Many of my colleagues dismiss the Azeri publications and laugh at their unscholarly claims. If we, as serious scholars of Iranian history and literature, do not stand up and vehemently criticize the works of those responsible we shall not only lose a great heritage, but also acquiesce in silence.
 History books printed in Baku refer to the Safavids and Qajars as Azeris.
 Minorsky, the other great specialist of the region, had left for Europe and did not follow this dictum; see his Studies in Caucasian History (London, 1953) and A History of Sharvan and Darband(Cambridge, 1958).
 I. P. Petrushevskii, N. G. Bogdanova and Ya. M. Pritykin, eds., Kolonial’naia politika rossiiskogo tsarizma v Azerbaidzhane v 20-60-kh gg. XIX v., 2 parts (Moscow-Leningrad, 1936-1937) and I. P. Petrushevskii, Ocherki po istorii feodal’nykh otnoshenii v Azerbaidzhane i Armenii v XVI-nachale XIX vv. (Leningrad, 1949). Both sources wrongly include Nakhichevan (which was a part of the Armenian and Yerevan provinces from 1828 until 1921) as a part of “Azerbaijan.”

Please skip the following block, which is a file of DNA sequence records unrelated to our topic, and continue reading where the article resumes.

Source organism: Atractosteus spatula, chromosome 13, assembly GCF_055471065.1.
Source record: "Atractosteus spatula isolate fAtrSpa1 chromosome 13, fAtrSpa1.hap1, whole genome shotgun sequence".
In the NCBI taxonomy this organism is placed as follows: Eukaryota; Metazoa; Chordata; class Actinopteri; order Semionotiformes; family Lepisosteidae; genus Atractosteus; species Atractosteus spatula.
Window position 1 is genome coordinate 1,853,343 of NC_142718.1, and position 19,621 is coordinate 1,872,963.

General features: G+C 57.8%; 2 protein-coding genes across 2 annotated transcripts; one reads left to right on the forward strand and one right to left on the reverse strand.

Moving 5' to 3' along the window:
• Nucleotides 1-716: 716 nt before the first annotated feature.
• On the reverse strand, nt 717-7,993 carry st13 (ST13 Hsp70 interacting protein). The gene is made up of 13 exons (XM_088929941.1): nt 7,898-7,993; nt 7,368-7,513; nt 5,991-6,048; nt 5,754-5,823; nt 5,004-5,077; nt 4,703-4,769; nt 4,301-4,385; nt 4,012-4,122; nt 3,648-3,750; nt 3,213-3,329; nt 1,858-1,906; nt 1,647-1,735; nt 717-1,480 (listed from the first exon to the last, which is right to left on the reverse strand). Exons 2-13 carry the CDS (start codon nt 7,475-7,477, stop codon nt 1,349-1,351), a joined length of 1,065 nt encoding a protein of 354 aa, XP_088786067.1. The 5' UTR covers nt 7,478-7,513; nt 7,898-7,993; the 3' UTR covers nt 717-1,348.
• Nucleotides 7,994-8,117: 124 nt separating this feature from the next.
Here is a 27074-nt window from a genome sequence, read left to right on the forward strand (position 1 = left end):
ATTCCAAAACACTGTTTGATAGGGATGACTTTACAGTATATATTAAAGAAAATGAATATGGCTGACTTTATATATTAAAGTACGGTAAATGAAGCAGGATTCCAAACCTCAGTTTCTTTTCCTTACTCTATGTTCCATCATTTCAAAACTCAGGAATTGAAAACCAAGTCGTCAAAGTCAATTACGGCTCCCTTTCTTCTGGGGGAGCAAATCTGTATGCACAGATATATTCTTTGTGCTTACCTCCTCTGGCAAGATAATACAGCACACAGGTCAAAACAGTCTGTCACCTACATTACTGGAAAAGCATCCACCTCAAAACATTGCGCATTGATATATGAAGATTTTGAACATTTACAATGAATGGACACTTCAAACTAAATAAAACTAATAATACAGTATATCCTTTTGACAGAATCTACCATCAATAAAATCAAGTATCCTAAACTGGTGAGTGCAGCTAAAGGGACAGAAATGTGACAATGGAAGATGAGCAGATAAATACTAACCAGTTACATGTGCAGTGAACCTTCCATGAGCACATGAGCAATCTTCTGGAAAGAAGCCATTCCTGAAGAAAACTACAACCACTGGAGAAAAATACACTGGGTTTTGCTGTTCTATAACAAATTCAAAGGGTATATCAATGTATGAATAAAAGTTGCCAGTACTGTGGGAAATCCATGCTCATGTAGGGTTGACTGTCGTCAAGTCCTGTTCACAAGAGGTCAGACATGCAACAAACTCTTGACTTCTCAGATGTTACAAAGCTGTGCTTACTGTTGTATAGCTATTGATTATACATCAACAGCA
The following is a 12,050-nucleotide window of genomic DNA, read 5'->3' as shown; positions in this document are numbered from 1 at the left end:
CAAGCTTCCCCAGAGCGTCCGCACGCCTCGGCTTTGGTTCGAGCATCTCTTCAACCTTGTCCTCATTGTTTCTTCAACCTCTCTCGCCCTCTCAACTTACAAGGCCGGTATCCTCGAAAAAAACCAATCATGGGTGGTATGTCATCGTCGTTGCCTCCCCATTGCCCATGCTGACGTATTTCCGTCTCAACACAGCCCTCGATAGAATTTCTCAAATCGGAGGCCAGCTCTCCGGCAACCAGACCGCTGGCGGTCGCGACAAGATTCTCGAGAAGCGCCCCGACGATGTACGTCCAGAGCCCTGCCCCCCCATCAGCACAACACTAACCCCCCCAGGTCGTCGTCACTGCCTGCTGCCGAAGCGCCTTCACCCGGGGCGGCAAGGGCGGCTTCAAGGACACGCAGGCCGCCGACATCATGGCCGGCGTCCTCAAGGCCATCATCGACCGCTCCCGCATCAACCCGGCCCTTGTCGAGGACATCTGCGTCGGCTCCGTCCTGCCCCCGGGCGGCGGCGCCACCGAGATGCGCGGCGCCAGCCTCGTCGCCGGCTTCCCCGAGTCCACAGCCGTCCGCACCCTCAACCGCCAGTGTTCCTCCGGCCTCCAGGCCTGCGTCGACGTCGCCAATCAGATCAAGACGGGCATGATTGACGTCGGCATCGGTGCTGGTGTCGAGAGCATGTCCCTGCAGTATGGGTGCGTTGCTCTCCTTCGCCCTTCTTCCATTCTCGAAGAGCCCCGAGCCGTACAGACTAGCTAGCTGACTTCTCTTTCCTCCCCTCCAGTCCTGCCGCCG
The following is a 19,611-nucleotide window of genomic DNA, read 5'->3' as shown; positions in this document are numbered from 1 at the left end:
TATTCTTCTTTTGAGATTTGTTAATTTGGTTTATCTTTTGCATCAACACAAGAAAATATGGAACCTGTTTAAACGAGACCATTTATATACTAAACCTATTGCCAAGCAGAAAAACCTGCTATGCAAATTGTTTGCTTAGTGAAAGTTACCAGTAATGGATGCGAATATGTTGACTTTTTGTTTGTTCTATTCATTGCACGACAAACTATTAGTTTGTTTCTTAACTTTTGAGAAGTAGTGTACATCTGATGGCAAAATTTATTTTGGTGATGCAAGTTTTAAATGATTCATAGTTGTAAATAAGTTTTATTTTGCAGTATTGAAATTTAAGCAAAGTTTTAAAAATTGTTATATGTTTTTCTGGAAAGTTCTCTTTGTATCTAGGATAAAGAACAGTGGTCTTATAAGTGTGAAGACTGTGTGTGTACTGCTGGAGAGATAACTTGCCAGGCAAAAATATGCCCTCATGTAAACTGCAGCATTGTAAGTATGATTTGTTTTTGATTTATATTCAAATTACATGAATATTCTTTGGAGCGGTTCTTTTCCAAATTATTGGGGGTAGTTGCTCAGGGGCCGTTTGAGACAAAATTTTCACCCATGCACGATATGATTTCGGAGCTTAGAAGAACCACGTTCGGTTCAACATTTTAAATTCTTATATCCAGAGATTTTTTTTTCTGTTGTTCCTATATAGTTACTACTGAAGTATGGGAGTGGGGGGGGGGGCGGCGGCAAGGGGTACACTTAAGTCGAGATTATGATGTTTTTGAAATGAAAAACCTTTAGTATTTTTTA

For example see, A. E. Krymskii, “Stranitsy iz istorii severnogo ili Kavkazskogo Azerbeidzhana (klassicheskoi Albanii). Sheki,” Sbornik statei k piatidesiatiletiiu nauchno-obshchestvennoi deiatel’nosti Sergeio Fedorovichu Ol’denburgu (Leningrad, 1934), 369-384.
 The same policy has been adopted in Turkey; it views the Hittites as the ancestors of the Turks and ignores the Greek, Armenian and Kurdish historical presence. One can imagine the global outcry if the present-day Spanish-speaking nations of Central and South America not only erased their pre-Columbian history, but viewed it as belonging to the heritage of Spain.
 See the recent article by Harun Yilmaz, “A Family Quarrel: Azerbaijani Historians against Soviet Iranologists,” Journal of the International Society for Iranian Studies, volume 48 (no. 5, September 2015), 769-783.
 D. I. Ismail-Zade, Naselenie gorodov Zakavkazskogo kraia v XIX-nachale XX v. (Moscow, 1991), 110. It is indeed mind-boggling that the Academy of Sciences, the highest scientific body of the Soviet Union, ignored such a blatant and purposeful falsehood.
 The best and the most objective source of the geographical divisions is the recent atlas by Arthur Tsutsiev, Atlas of the Ethno-Political History of the Caucasus (New Haven, Yale University Press, 2014), see maps, 6-11.